Saturday, September 30

How Hot is Hot Yoga?

Woman sweating after a workout.
Photo by Andres Ayrton from Pexels.

Hot yoga is a type of popular yoga that happens in a hot and humid room. Today, there are different varieties of hot yoga, classified according to the temperature and humidity, ranging from 90℉ to 108℉ (32℃ – 42℃).

Founded by Bikram Choudhury in the 1970s, the first and “original” hot yoga called Bikram yoga is a formalized workout that goes through 26 poses, always in the same order, without variations. In Bikram yoga, the studios are heated to 105℉ (40.5℃), and the humidity is 40%.

Basically, hot yoga is based on the idea that the heat improves flexibility and enables better stretching, and in that way provides a chance for a better workout. But, some think and believe that heat boosts other health benefits as well, such as clearing the pores of the skin, boosting metabolism, speeding up weight loss, and detoxifying the body.

Different Types of Hot Yoga

Thermostat displaying 63 degrees.
Photo by Dan Lefebvre on Unsplash

But, for those who think and feel that Bikram yoga is too hot for them, there are a lot of different options on the hot yoga market. Here are some of the most popular with their respective temperatures.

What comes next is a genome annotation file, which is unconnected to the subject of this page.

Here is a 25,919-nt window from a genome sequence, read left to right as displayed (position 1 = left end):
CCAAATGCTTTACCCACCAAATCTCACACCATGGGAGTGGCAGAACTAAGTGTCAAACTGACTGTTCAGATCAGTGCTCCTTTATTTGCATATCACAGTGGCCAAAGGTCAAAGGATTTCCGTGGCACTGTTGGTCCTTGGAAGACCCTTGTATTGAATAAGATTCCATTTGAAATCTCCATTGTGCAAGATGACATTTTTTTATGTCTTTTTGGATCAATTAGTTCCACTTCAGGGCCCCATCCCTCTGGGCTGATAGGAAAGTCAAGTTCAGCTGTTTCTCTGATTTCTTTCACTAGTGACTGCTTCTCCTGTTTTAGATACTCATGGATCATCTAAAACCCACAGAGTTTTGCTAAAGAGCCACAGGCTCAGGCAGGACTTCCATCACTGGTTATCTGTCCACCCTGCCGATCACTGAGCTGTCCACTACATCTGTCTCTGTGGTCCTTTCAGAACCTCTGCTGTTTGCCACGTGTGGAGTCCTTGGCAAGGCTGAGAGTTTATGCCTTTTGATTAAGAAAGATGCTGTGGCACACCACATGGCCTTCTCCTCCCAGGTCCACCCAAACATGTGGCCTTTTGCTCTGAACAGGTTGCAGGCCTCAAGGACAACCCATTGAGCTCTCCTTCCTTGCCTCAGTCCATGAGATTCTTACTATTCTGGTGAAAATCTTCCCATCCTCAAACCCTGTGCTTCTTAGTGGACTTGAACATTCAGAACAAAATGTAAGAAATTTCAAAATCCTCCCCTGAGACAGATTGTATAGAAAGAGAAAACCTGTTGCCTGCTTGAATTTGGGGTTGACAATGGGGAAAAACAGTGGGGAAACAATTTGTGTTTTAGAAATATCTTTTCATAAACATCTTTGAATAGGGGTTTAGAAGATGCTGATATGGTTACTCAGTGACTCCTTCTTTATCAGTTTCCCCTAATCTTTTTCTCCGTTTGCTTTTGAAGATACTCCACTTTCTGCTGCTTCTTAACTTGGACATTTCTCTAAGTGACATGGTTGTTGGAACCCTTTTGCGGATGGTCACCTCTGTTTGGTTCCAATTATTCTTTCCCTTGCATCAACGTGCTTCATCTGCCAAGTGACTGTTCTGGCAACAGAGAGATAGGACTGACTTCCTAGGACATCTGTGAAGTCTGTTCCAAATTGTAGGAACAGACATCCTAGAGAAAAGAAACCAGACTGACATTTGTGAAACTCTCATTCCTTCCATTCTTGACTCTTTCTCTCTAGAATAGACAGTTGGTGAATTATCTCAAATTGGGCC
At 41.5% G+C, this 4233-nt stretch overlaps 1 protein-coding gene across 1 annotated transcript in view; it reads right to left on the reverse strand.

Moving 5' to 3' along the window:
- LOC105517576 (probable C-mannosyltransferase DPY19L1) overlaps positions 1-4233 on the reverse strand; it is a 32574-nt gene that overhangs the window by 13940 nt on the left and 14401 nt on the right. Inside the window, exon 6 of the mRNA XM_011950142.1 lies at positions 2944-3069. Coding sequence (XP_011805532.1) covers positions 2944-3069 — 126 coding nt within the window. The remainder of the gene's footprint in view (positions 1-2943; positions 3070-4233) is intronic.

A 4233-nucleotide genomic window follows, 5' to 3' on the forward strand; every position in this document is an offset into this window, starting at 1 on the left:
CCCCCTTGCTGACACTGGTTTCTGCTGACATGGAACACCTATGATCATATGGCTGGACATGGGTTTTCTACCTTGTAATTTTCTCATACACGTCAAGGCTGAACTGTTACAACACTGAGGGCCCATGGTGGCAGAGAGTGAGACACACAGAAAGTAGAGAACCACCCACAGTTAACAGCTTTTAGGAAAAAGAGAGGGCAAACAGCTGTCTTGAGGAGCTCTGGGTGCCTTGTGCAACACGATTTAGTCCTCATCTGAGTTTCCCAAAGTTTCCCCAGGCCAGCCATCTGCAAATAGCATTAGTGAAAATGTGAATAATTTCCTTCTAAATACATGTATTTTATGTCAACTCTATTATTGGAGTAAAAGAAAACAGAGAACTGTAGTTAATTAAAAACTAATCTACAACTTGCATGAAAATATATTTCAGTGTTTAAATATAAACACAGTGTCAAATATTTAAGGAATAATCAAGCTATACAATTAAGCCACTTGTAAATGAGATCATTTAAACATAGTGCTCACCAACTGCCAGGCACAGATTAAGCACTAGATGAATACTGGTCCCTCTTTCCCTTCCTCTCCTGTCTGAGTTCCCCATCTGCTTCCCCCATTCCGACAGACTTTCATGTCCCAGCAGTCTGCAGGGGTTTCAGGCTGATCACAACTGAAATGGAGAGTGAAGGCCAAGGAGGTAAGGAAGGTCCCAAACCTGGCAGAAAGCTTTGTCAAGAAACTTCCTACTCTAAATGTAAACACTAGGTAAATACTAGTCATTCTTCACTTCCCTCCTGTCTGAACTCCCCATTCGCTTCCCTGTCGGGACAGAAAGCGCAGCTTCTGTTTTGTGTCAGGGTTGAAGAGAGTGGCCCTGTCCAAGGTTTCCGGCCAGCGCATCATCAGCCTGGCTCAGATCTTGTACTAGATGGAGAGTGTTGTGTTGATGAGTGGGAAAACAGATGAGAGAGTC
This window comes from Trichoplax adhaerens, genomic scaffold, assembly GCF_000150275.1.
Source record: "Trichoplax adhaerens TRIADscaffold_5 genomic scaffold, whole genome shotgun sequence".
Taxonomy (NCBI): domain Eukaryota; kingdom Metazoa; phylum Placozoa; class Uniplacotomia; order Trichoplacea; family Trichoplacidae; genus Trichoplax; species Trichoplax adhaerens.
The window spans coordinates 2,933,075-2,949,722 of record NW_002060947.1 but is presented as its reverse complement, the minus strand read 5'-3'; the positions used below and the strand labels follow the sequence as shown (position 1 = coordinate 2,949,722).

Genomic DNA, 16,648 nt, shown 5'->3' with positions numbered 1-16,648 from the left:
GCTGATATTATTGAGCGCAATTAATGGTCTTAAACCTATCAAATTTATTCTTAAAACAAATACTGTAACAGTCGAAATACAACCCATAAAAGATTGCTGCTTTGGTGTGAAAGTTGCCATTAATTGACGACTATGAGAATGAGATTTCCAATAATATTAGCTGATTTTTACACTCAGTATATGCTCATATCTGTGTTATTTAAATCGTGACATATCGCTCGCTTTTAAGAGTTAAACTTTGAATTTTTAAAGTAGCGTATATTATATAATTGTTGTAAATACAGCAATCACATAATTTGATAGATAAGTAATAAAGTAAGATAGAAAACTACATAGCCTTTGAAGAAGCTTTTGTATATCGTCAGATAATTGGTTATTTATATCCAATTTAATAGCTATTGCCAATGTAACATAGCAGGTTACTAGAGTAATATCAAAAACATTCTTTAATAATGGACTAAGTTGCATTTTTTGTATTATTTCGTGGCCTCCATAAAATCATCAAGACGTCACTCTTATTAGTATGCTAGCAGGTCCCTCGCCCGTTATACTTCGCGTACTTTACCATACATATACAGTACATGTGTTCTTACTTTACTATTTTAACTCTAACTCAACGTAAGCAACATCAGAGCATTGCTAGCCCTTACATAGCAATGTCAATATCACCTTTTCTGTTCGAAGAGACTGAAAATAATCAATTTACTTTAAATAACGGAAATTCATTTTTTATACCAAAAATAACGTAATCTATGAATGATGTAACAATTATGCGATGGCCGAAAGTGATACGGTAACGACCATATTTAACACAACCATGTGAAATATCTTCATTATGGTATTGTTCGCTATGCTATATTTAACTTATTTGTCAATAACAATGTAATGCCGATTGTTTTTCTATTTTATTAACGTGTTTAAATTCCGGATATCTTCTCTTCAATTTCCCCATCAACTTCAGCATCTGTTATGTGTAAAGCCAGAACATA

Baptiste Power Vinyasa

Baptiste Power Vinyasa studios, with headquarters in Boston and spread out through at least 20 more USA states offer hot yoga heated to no more than 95℉ (35℃).

CorePower Yoga

The popular chain CorePower Yoga studio, on the other hand, offers a variety of different hot yogas, each with a different preferred temperature. For example, The CorePower Yoga 2 (C2) workout is done in a room heated between 93 and 98℉ (33℃ – 36.5℃). But, they also provide classes in studios heated up to 105℉ (40.5℃), similar to Bikram yoga.

Evolation Yoga

Evolation Yoga, co-founded by one of Bikram’s former instructors, Mark Drost, with yoga centers throughout the USA, South America, Australia, Asia, and Europe, also gives a variety of different levels of hot yoga. Aside from the basic Bikram hot yoga at 105℉, they offer a range of preferred temperatures from 75℉ to 90℉ (24℃ – 32℃).

Moksha Yoga

The Canadian-based franchise called Moksha or Modo Yoga retains the heat of their studios at 103℉ (39℃). Their classes last about 90 minutes (like the Bikram’s) and are always about the same 40 poses. But, for those short on time, there are abridged 60 to 75 minute versions.

Yoga to the People

The rapidly expanding chain of studios called Yoga to the People offers traditional Hot Yoga in heated studios at quite hot temperatures of 105℉ to 108℉ (40.5℃ and 42.℃).

Women in a crowded yoga class.
Image by shushipu from Pixabay


There are many different types and varieties of hot yoga that come with various temperatures and levels of humidity. There’s no consensus about which one is the best for you in a general sense. So, think about your preferences and maybe have a nice talk with your doctor about which temperature and humidity level suits your body the most, look around the hot yoga market, and make a choice that you’ll enjoy the most.

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